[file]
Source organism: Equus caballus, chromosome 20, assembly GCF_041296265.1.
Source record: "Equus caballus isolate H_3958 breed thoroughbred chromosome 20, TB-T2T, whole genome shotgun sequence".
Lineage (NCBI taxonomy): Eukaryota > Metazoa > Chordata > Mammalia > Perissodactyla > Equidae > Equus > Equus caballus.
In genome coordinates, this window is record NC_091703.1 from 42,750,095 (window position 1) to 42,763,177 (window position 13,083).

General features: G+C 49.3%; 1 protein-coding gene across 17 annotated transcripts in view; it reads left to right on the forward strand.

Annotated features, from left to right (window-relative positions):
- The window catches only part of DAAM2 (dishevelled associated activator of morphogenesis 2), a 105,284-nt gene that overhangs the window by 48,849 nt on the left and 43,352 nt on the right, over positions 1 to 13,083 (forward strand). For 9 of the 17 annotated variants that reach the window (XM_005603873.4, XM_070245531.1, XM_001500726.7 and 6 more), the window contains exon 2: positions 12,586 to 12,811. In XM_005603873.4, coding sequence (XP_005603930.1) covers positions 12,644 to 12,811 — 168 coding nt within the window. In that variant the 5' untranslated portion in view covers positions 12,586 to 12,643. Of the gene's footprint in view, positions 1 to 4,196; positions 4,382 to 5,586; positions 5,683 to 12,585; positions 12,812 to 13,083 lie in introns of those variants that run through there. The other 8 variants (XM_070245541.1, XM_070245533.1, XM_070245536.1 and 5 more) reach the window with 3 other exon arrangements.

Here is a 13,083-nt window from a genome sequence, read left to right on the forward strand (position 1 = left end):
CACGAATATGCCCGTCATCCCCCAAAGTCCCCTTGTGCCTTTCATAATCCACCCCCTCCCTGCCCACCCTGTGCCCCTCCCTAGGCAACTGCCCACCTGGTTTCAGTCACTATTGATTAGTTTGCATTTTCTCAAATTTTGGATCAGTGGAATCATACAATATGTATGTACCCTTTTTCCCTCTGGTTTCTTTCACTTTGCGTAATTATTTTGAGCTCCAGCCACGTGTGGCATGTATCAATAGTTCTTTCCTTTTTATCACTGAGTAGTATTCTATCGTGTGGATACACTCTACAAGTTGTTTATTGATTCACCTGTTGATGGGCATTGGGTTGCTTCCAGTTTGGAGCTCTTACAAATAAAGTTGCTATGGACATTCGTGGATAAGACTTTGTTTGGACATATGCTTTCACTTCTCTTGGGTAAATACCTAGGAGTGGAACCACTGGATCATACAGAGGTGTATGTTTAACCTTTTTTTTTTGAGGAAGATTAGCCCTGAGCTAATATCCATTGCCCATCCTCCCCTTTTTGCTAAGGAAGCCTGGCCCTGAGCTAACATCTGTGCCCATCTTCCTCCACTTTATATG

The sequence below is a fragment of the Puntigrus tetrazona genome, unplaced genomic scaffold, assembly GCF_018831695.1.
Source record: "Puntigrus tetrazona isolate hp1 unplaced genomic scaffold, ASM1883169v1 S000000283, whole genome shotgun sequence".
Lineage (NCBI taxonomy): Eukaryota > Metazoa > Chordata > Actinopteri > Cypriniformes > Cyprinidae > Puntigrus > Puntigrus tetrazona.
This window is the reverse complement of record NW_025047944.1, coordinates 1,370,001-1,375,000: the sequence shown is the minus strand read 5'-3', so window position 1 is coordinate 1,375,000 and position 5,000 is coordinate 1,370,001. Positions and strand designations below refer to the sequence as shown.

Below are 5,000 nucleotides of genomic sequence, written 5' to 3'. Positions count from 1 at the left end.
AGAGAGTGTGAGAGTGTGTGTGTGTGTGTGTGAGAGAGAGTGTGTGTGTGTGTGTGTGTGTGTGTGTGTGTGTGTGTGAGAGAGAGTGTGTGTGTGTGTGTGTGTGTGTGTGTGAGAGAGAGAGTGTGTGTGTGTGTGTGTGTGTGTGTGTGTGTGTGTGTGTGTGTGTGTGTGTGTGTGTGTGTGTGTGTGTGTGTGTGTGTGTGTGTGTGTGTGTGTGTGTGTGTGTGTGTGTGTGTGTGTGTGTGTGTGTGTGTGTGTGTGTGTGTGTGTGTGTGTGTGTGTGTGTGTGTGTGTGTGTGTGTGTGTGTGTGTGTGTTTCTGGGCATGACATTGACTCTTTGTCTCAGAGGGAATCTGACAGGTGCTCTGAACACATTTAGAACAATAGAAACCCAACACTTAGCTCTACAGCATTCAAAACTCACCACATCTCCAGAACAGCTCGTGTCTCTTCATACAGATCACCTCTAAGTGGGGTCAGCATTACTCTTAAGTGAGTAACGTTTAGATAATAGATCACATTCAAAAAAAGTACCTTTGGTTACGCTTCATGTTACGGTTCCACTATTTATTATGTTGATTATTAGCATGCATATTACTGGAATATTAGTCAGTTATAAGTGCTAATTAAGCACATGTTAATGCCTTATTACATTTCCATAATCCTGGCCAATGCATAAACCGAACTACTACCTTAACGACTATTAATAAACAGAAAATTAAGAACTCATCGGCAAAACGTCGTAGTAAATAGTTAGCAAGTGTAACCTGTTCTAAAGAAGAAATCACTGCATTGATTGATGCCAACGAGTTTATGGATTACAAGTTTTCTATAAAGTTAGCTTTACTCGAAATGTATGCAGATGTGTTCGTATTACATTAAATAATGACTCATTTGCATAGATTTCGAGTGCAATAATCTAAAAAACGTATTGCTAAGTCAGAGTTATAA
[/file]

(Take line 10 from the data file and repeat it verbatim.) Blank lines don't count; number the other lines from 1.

The sequence below is a fragment of the Puntigrus tetrazona genome, unplaced genomic scaffold, assembly GCF_018831695.1.